Solar said that from January to October of 2020 her department has placed 67 single individuals and 19 families into housing accommodations, which can be paid for through a variety of programs. She said in 2019 her department placed 99 single individuals into housing and 29 families. In 2018 Fulton County DSS placed 91 singles and 26 families.
Shrader said he believes a shelter like Center for Hope is a better suited for helping people who may be reluctant to apply for benefits through DSS, possibly because they are suffering from mental health issues that would make attempting to wade through complex paperwork difficult.
Solar said she partially rejects that hypothesis.
“Because so many people who fit that criteria do come to our offices for assistance, I do think many do seek our services,” she said. “But, others in the community have knowledge of instances where people will not come to us, so I have to give that some credence.”
Shrader said the Center for Hope was able to raise $56,000 from local donations in only a few days to pay for the operation in February. He said the funding enabled the group to build the capacity to house up to 40 people at the former YWCA, although the temporary occupancy certificate only allowed up to 10.
Wilkinson and the Center of Hope Board of Directors dispute Building Inspector Fox’s view. He said the former YWCA originally included a shelter, and there’s nothing in Gloversville’s city code that expressly prohibits a homeless shelter.
“Really, what’s going on is [the city] is saying the shelter doesn’t fit with the zoning code, and we believe that it does,” he said. “They’re saying it’s a prohibited use, and we don’t believe it is a prohibited use.”
The Center of Hope presented its application to the Zoning Board of Appeals on Dec. 2. The ZBA then scheduled an expedited public hearing for tonight, at which time it is expected the board will rule on whether to grant the Center of Hope its appeal for a permanent certificate of occupancy.
Wilkinson said it’s his understanding that normally the Center of Hope’s appeal would have needed to wait until January to be ruled on by the ZBA, so he’s glad the board has agreed to move faster because there are people living on the streets of Gloversville despite the increasingly cold nights.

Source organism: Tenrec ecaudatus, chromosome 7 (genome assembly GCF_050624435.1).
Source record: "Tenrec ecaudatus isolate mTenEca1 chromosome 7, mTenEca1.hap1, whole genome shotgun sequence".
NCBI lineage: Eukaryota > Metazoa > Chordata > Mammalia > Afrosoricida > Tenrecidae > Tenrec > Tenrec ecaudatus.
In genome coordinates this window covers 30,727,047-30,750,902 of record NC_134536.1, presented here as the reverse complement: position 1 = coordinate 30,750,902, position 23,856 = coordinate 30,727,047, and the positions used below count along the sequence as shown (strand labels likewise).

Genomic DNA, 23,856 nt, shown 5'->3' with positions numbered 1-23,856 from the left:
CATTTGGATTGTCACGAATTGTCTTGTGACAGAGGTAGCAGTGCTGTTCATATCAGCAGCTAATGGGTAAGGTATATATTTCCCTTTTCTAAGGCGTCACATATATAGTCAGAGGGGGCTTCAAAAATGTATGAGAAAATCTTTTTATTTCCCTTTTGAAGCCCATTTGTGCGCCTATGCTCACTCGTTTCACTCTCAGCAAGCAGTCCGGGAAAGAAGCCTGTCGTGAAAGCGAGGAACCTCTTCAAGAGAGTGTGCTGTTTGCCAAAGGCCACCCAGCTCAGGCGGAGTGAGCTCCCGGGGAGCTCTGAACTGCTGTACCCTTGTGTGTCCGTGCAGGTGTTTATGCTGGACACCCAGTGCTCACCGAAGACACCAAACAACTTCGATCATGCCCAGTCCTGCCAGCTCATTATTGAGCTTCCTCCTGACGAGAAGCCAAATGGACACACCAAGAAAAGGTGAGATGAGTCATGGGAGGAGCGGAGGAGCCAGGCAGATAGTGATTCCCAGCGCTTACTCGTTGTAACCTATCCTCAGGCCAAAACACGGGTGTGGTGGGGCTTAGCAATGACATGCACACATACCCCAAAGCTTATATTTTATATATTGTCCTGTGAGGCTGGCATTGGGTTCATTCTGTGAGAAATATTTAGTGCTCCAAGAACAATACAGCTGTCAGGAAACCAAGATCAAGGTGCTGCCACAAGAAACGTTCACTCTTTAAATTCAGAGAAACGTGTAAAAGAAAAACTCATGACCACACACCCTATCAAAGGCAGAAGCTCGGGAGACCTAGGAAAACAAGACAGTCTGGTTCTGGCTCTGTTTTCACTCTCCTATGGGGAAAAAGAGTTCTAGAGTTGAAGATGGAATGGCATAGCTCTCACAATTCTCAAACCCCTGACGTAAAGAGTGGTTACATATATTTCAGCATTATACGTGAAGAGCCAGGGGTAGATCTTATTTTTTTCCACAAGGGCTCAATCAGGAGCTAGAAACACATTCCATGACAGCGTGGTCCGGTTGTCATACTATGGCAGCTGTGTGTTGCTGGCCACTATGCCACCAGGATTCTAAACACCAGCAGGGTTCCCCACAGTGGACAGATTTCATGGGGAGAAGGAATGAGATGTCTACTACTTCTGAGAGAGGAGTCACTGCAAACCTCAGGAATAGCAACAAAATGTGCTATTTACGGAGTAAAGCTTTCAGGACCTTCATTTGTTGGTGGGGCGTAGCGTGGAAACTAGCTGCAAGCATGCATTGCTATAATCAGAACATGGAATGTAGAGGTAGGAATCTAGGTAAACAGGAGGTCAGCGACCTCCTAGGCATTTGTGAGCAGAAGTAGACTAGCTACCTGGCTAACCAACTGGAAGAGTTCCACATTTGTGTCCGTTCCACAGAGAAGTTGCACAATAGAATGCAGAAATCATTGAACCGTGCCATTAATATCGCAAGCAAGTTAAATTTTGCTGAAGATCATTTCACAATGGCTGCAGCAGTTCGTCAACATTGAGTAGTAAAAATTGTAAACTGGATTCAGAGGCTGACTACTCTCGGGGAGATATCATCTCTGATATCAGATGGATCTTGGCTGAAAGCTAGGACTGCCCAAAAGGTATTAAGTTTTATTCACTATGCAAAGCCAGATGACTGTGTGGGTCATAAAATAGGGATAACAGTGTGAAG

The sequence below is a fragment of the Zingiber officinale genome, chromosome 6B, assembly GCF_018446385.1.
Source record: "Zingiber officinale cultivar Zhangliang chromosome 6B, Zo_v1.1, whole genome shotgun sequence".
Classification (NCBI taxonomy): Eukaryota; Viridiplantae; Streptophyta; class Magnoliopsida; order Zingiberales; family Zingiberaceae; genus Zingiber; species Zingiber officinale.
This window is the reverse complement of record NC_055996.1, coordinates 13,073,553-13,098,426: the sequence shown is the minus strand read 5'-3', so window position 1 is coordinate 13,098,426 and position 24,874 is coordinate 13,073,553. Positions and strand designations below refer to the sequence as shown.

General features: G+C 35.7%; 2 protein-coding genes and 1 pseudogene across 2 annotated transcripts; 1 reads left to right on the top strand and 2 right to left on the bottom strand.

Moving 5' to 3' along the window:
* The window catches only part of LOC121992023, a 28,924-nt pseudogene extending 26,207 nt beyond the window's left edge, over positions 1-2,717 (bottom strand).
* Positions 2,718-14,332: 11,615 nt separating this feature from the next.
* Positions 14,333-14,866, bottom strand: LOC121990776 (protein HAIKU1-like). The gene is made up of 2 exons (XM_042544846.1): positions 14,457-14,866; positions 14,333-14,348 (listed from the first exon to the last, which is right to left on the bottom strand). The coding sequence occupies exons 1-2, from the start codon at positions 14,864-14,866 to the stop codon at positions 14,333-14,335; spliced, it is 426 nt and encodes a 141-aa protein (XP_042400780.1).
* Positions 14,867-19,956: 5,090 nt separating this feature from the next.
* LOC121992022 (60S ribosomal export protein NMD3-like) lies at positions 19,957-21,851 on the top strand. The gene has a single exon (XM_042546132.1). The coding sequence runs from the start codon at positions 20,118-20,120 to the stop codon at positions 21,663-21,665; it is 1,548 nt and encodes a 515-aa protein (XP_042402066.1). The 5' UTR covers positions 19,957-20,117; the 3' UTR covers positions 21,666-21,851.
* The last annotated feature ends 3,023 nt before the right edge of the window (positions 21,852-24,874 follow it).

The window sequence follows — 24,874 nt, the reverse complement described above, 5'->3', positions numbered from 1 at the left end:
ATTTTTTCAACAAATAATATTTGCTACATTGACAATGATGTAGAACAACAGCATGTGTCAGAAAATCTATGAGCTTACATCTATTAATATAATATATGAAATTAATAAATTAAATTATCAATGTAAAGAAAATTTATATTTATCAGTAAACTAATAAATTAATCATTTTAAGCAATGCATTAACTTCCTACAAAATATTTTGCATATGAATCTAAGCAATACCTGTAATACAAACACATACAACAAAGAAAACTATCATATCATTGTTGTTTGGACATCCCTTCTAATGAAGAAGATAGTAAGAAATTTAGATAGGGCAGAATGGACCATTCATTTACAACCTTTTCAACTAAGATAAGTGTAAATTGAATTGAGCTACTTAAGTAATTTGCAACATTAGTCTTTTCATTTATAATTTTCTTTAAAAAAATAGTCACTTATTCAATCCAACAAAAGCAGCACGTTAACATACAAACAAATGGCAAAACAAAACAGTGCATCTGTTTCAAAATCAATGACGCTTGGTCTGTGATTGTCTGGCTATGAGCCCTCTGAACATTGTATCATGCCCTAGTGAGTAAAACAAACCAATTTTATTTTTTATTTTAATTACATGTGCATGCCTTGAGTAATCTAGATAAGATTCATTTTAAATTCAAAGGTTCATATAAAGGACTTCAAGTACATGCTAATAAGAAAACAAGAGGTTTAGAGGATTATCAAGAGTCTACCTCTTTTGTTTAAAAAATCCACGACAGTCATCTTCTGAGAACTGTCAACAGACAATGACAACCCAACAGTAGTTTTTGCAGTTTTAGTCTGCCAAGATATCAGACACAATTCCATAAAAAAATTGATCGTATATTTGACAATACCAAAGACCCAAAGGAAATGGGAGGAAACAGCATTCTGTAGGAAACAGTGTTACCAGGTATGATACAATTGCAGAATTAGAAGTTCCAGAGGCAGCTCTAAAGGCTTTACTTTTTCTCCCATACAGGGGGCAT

Jerry Ryan, a retired college professor and member of the Center of Hope Board of Directors, said he wishes Mayor Vince DeSantis would grant the center another temporary occupancy certificate for the winter to help the homeless while the occupancy issue is resolved.
“I just think it should be a possibility given all of this delay, delay, delay strategy by City Hall,” Ryan said.
DeSantis said he does not believe it would be proper for the city to grant another temporary occupancy certificate given that the matter is now before the city Planning Board and Zoning Board of Appeals.
DeSantis, who formerly served as Gloversville’s city judge, said it would be wrong for he and the Common Council to intervene in the process at this stage.
“I don’t want to exceed my authority by giving my opinions on these things or for the council to do that,” he said.
Wilkinson said that if the occupancy permit is denied, the Center of Hope is considering filing a lawsuit against the city, which would argue the city’s Planning and Zoning boards are unfairly interpreting the law.
“Unfortunately, this is a very long process and there are people sleeping outside in the cold,” he said.
And there could be significantly more homeless people in Fulton County before the end of the winter if Gov. Andrew Cuomo’s coronavirus moratorium on evictions expires at the end of the year.
Since Cuomo’s eviction moratorium, and a similar federal moratorium on eviction instituted by President Donald Trump, a growing number of renters in the Fulton County area and elsewhere around the country have stopped paying rents, building up a potential housing crisis whenever eviction rights are restored to landlords.